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Geneva, Switzerland, UNAIDS, 2011 Aug.  p. (UNAIDS/ JC2112E)This report shows that these global commitments will be achieved only if the unique needs of young women and men are acknowledged, and their human rights fulfilled, respected, and protected. In order to reduce new HIV infections among young people, achieve the broader equity goals set out in the MDGs, and begin to reverse the overall HIV epidemic, HIV prevention and treatment efforts must be tailored to the specific needs of young people.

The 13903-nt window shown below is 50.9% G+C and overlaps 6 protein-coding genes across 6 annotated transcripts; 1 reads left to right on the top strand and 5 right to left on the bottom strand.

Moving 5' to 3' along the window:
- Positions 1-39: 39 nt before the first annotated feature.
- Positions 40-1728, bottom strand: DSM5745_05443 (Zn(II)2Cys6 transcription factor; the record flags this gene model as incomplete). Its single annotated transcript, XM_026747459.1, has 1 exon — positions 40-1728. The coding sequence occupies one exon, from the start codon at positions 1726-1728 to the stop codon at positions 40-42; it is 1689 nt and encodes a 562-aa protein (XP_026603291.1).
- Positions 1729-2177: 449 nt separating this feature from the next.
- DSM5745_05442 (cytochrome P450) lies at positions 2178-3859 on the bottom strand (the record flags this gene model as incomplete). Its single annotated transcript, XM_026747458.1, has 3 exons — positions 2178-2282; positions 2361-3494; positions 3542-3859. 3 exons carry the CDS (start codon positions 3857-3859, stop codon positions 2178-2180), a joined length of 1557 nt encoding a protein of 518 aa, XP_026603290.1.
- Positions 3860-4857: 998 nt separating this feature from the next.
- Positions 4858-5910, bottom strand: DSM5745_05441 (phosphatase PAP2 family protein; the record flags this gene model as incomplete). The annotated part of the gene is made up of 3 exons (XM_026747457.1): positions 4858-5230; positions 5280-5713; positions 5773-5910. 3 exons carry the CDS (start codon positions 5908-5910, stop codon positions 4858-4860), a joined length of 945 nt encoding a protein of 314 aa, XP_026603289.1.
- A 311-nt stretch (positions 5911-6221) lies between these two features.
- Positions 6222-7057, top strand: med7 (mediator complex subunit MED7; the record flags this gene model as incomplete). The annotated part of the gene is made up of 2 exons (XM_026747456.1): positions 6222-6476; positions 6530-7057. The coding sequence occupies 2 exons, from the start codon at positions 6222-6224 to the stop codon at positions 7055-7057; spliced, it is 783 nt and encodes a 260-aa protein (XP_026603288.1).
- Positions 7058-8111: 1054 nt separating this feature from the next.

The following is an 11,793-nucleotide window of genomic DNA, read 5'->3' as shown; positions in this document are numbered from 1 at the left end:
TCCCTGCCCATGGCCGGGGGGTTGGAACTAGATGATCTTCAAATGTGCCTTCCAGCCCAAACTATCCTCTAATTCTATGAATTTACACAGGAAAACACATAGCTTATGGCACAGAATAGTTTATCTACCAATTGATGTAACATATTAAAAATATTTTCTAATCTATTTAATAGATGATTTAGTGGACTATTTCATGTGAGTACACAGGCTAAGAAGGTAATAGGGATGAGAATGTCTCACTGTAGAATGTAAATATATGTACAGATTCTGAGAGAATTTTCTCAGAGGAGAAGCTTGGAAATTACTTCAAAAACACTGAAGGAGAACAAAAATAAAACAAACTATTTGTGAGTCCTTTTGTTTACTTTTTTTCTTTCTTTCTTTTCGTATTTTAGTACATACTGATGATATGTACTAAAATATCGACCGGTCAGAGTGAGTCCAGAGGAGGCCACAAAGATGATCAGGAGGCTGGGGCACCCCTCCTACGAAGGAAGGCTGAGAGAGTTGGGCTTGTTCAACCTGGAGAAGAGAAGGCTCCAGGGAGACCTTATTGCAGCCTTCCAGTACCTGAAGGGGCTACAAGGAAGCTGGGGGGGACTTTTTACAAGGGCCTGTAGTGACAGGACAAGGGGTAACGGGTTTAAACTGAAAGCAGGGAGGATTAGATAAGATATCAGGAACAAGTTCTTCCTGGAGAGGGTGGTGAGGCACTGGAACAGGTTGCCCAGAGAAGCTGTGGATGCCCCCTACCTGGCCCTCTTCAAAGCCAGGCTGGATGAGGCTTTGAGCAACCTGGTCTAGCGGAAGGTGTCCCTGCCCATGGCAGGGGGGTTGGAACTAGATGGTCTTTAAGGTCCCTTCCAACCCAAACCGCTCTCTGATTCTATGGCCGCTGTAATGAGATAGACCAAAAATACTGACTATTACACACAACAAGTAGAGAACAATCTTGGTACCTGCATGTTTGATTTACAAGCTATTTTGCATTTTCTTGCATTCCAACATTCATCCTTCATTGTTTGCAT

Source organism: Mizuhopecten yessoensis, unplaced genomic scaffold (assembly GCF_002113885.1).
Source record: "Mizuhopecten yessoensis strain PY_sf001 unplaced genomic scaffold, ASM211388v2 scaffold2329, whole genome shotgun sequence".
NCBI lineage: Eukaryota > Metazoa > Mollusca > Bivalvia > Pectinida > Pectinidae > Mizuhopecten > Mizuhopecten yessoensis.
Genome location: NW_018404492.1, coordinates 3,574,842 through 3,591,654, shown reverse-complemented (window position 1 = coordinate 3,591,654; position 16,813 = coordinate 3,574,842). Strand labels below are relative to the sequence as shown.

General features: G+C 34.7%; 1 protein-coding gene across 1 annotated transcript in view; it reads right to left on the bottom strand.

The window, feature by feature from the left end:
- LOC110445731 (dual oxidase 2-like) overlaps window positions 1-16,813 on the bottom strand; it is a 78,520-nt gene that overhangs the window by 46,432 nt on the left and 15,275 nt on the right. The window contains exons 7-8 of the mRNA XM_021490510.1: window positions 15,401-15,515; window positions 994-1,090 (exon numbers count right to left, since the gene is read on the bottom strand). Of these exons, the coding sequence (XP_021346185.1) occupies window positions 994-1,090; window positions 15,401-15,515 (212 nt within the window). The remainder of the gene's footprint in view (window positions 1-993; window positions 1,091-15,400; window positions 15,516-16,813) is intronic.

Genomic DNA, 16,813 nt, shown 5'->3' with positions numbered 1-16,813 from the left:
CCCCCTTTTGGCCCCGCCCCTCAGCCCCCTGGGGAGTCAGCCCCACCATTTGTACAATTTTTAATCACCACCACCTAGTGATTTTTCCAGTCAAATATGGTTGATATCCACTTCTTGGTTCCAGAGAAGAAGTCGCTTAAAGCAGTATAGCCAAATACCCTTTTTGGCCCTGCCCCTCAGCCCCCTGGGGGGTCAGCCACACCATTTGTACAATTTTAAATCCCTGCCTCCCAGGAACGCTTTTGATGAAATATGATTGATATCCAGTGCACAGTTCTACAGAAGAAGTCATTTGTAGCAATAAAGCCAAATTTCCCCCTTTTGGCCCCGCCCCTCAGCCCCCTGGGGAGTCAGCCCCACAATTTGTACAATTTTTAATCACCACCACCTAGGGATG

[Alexandria, Egypt], World Health Organization [WHO], Regional Office for the Eastern Mediterranean, 1993. , 33 p. (WHO-EM/GPA/014/E/L/93)This booklet discusses the epidemiology of AIDS, which, with over 600,000 cases reported to WHO from 1981 to 1992, is a worldwide concern. The three basic modes of HIV (causative agent) transmission are 1) sexual intercourse, 2) transmission by contaminated blood, blood products, and contaminated skin-piercing instruments, and 3) mother-to-child and perinatal transmission. The period between infection to the appearance of definite signs and symptoms ranges from 6 months to several years. Mean incubation period is 1 year for children and more than 5 years in adults. The stages of infection are acute illness, a latency phase, persistent generalized lymphadenopathy, AIDS-related complex, and AIDS. Methods of diagnosis include 1) serologic testing for antibodies to HIV, 2) detection of viral antigens, and 3) isolation and characterization of the HIV virus. The three main therapeutic approaches are antiviral drugs, passive protection, and drugs that treat AIDS-related infections and malignancies. Presently, there are more than 10 vaccines in phase 1 testing for immunogenicity and safety. In the absence of an effective treatment, prevention and control strategies such as prevention of sexual and blood-borne transmission, public health education, and case management, are necessary. In addition, the WHO Global Programme on AIDS has organized and sponsored various scientific meetings and consultations on research and policy issues. Country-based programs are also supported by WHO, which allocates at least 70% of its AIDS budget to this field.